Last Wednesday Spain reached 1 million Covid-19 cases and the numbers are steadily rising. With official government sources admitting that the real data might be even higher –around 3.5 million cases- and the country immersed in a second wave, the implementation of new stricter restrictions were hardly a surprise. In almost all regions we can find municipalities which are now not allowing travel to or from them -with examples as diverse as Madrid, Zaragoza, Burgos, Ponferrada, or Pamplona- and the idea of a nighttime curfew is gaining supporters. Other places might not have censored movement, like Barcelona, but life is still limited: colleges have switched to online classes once again, bars and restaurants are closed except for takeaway and hospitals have started to fill up.
This is the heavy context that preceded the parliamentary session held on October 21st in which Santiago Abascal, the leader of Vox, started a no-confidence motion against Pedro Sánchez – the current PM and leader of PSOE (the Spanish Socialist Workers’ Party)- for his handling of the pandemic among other reasons.
Vox was founded in 2013 with the main idea of promoting “an alive, free, brave Spain”. In short, their program promises to oppose pro-independence parties and to protect Spanish symbols especially the crown and flag. They pride themselves on not needing to “look at surveys or read newspapers” to form their opinion and “having a clear message”. Some of their attitudes such as their disregard for mainstream media and xenophobic views on immigrants earned them the label of far-right party both in Spain and abroad. However, it was not until 2019 that they were represented in both the Congress and Senate. After the repeat of the 2019 elections -due to the lack of agreement to form a coalition– they won 15% of the vote, a far cry from the 0.23% of 2015.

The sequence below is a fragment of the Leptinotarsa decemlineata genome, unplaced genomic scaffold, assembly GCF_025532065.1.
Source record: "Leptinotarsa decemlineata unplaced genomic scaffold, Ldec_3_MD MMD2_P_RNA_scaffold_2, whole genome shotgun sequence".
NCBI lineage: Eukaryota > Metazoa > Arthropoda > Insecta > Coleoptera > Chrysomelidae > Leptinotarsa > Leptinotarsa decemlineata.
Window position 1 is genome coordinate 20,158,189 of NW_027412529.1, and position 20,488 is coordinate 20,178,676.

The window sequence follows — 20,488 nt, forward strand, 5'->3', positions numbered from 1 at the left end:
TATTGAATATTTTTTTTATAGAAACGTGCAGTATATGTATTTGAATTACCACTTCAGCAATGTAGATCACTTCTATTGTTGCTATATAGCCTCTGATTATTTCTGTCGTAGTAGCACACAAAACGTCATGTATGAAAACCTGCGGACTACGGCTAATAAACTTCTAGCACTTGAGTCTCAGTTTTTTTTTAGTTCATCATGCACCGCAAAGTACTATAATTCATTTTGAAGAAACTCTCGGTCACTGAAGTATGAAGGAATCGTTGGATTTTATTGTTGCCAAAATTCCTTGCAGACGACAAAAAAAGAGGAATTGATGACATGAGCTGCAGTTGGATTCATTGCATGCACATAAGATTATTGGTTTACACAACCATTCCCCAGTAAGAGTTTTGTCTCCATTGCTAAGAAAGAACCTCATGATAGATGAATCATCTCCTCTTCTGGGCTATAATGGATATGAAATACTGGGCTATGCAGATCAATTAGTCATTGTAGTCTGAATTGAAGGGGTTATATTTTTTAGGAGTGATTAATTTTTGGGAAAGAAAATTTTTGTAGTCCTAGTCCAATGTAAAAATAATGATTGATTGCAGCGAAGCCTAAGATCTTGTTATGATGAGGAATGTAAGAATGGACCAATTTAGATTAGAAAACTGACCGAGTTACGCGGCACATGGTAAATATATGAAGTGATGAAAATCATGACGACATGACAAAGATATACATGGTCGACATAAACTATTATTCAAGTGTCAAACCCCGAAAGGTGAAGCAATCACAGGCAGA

On top of their political program and using Levitsky and Ziblatt’s  theories there are other danger signs. Calling for a no-confidence vote and claiming that the government is not only against “national unity and constitutional order” but is in fact “the worst government in 80 years” including therefore Franco’s dictatorship was a denial of the legitimacy of political opponents. This being one of the political scientists’ key indicators of authoritarian behavior.
Nevertheless, and even though they are the third political force, their no-confidence motion blatantly failed with only their 52 votes in favor and 298 against. This was an expected result considering PSOE and his left-leaning and regional nationalist coalition partners held the majority and the other right-wing parties had rejected the motion. What was noteworthy, however, was not the calling of the vote per se –PSOE also called for such a motion in 2018 by which Pedro Sánchez became President- but what happened during the debate preceding it.
Thursday’s surprising and relevant moment came in the form of Pablo Casado’s speech. The leader of PP (the conservative Popular Party) was extremely critical of Vox and accused them of helping the government by focusing the attention on other affairs, an opinion shared by Ciudadanos (right-wing party with 6.9% of the vote). Claiming to be the “real opposition” and the only alternative to a “Frankenstein government” he told Vox it was “time to lay the cards on the table, we have had enough”.